5 Things to Consider When Disposing of Medical Waste
“Of the total amount of waste generated by health-care activities, about 85% is general, non-hazardous waste. According to the World Health Organisation, the remaining 15% is considered hazardous material that may be infectious, toxic or radioactive.” according to the World Health Organisation.
To understand why it’s essential to dispose of medical waste properly, it’s important to know what constitutes it. Medical waste, otherwise known as clinical waste, is usually hazardous or harmful waste that can’t be disposed of in your normal bin. The waste is generally produced in healthcare premises, such as hospitals, clinics, doctors offices and labs.
It’s important from a business perspective to understand the types of clinical waste you may produce and correctly dispose of them. It can include anything from drugs and pharmaceutical products to a swab or dressing.
The Department of Health issues a Safe Management of Waste document, which states that medical waste producers should adopt the colour-coded waste segregation system that helps identify and segregate waste. The system is accepted and used across the whole of the United Kingdom. Implementing it into your waste disposal system will mean you stay compliant with Department of Health regulations and avoid confusion for your staff and waste disposal professionals. Mixing waste is prohibited in England and Wales under the Duty of Care and the Hazardous Waste Regulation. The correct classification systems must properly sort it as a legal requirement.
Do you have the correct disposal system for your environment?
Understanding the medical waste most commonly produced in your environment will make it easier to be compliant with waste disposal regulations. The colour-coded clinical waste management system is designed with ease of recognition in mind. A different colour represents each category of waste.
Yellow Lidded Bins
Partially discharged sharps, including those contaminated with medicines ( not cytotoxic and cytostatic) and wastes that require incineration.
Blue Lidded Bins
Medicinal and pharmaceutical (not cytotoxic and cytostatic) waste in original or similar packaging for incineration
Orange Lidded Bins
Items contaminated with bodily fluids suitable for alternative treatment, e.g. sharps, wipes, dressings and gloves etc.
Purple Lidded Bins
Waste contaminated with cytostatic and cytotoxic medicinal products for incineration.
Yellow & Black Bags
Offensive/hygiene waste, such as; nappies, wipes, gloves and any garments with non-infectious body fluids, may be recycled, incinerated or landfilled.
Amalgam wastes & Dental Study Moulds containing Gypsum are either recovered or recycled.
Black Bags (domestic)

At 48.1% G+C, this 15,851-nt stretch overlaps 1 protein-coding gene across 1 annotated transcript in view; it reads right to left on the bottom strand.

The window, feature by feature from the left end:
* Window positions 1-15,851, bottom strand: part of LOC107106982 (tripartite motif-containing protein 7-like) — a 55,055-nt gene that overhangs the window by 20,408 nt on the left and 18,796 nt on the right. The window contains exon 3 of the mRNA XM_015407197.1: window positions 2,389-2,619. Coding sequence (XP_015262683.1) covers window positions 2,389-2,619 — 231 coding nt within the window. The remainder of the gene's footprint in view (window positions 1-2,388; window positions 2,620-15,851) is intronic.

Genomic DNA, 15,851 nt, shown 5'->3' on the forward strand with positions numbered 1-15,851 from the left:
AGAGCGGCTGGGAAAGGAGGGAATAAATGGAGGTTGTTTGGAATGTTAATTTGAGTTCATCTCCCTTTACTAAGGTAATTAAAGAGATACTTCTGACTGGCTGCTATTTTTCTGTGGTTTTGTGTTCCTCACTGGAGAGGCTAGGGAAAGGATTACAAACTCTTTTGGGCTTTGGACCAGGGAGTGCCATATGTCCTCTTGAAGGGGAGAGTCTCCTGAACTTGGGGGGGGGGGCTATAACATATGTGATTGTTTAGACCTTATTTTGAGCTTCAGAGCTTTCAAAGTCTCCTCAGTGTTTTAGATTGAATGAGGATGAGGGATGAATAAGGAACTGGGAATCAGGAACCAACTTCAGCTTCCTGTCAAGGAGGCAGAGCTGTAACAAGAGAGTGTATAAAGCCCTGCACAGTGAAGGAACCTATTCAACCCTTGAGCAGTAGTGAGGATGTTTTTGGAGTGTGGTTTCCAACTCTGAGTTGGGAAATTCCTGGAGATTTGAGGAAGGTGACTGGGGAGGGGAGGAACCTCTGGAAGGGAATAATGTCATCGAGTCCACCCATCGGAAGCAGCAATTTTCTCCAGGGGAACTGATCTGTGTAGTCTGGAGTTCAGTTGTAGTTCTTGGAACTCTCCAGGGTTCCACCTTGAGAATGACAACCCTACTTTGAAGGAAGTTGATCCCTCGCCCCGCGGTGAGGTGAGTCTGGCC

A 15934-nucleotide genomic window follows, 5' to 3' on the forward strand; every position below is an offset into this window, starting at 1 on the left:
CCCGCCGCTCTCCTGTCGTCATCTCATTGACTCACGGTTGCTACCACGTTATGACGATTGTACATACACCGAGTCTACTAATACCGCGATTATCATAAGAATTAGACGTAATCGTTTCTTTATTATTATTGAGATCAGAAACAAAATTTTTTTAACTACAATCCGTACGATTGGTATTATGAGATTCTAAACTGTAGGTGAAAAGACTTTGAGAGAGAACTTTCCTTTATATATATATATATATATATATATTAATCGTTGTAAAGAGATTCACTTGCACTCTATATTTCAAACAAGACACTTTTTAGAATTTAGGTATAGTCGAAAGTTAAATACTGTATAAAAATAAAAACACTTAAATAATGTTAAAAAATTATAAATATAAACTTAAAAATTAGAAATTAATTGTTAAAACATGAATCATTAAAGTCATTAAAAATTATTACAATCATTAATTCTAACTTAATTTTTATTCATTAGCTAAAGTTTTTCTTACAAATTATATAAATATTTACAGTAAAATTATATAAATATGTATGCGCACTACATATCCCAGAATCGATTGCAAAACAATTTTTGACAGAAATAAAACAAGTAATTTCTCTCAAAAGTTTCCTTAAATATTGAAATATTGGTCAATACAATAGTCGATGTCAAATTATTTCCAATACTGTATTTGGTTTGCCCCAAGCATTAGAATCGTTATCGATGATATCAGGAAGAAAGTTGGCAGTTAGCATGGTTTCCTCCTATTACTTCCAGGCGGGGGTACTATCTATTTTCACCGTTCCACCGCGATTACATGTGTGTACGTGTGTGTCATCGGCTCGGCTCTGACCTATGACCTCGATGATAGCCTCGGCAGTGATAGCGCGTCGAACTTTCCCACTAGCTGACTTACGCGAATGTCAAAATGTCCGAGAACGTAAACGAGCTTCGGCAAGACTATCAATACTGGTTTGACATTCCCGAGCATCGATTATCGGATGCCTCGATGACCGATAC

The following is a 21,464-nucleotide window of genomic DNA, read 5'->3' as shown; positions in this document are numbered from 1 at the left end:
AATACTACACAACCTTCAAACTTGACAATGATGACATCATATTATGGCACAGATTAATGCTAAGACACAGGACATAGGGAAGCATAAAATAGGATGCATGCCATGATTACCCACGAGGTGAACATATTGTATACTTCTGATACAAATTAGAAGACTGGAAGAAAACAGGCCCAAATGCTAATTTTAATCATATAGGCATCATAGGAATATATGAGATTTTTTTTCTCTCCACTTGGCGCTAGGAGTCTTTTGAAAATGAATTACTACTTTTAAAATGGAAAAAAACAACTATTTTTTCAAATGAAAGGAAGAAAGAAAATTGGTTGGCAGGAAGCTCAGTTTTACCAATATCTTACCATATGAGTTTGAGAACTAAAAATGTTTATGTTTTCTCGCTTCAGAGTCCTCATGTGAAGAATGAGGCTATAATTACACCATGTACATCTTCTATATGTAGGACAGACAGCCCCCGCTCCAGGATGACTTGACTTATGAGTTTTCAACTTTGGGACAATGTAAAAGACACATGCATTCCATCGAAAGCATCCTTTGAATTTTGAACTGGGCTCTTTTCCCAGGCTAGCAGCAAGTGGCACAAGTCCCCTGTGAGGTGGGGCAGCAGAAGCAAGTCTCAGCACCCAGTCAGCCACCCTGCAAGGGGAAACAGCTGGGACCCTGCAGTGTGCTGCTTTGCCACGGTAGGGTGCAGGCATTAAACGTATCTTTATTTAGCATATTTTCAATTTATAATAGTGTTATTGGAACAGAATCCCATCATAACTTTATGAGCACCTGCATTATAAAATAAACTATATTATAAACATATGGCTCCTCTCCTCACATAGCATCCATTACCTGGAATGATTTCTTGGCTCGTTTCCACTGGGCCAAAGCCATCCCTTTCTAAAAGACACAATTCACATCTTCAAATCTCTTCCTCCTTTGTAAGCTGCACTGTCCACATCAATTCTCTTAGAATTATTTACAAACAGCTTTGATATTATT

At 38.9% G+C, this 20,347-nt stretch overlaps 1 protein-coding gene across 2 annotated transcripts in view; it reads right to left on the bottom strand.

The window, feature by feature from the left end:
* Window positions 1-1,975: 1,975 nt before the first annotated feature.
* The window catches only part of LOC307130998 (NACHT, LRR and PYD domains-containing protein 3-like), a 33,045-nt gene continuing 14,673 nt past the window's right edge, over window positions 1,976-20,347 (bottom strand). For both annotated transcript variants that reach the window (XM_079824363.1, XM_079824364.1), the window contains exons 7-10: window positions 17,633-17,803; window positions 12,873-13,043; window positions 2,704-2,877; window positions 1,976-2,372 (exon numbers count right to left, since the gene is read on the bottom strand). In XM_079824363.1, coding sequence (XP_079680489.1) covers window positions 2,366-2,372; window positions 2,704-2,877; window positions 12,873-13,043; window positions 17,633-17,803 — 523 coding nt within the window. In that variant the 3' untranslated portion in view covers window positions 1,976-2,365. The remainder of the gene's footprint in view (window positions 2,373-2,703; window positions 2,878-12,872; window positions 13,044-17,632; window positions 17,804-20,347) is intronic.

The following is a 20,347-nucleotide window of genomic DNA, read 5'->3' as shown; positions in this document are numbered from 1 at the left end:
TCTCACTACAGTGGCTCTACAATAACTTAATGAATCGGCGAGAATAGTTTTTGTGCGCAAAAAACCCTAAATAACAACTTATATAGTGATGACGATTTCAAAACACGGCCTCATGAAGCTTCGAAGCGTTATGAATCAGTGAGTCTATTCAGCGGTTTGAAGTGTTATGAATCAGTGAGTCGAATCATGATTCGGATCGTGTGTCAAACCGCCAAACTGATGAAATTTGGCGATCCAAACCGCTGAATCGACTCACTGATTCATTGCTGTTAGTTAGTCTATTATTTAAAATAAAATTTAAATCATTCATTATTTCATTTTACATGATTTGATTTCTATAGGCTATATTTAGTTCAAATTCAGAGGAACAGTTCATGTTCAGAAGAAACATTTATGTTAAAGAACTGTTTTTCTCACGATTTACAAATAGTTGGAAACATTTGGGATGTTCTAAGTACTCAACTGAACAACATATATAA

Waste such as; food and drink packaging, newspaper, fruit and tissues.
Each container has been designed with its contents in mind in terms of correct disposal. For example, a swabs & dressings disposal should be pedal operated, removing the need for hand contact and reducing the risk of cross-infection.
In terms of disposal, it’s crucial to follow a standard procedure so that no steps are missed. The last thing we need is a hazard or regulation violation on our hands! The first and potentially most important is that the people responsible for waste disposal know what they should and shouldn’t be doing. As a standard, people that handle medical or clinical waste should:
- Wear appropriate PPE, like gloves, aprons, face masks or overalls
- Clear accidental spillages promptly
- Check all storage bags are correctly sealed
When disposing of medical waste, accident prevention is key. Nobody wants to be covered in another man’s bodily fluids! Medical and biological activities often generate medical waste. This means it needs to be made safe through a sterilization process.
Sanitary Waste Requirements
If you have female employees or female visitors to your premises, it is a legal requirement to provide sanitary bins in the UK. It is a requirement that appropriate facilities are put in place to collect and dispose of sanitary waster as explained in The Workplace (Health, Safety and Welfare) Regulations Act 1992, The Water Industries Act 1991 and The Environmental Protection Act 1990.
All sanitary waste management must be undertaken by a licensed professional. Outsourcing it to an external professional body can reduce stress and help you remain compliant. By using a professional company like ourselves, you can be sure that the waste is managed correctly and in a way that doesn’t harm the environment. All sanitary waste we collect is incineration for energy rather than sent to landfills.
Best Practices for Medical Waste Handling
Most medical waste problems can be avoided by adhering to the key best practices. All occupants of the building, including employees, should be made aware of the laws and procedures you have put in place. Whether you choose to use a waste disposal company or implement your methods, include everyone in the final decision to make it easier to follow. Waste should be classified and separated by type into the correct, colour-coded waste containers and labelled in terms of its category. The best way to ensure you remain compliant with healthcare regulations is to employ a professional.
Correctly managing medical waste disposal is vital for your company compliance and your employee’s safety. At Woosh, we love talking about all things bodily fluid and would love to help implement a correct and safe disposal system for your premises. For more information or to simply chat about Planet Woosh, get in touch with our friendly team, and we will be happy to keep you sanitised.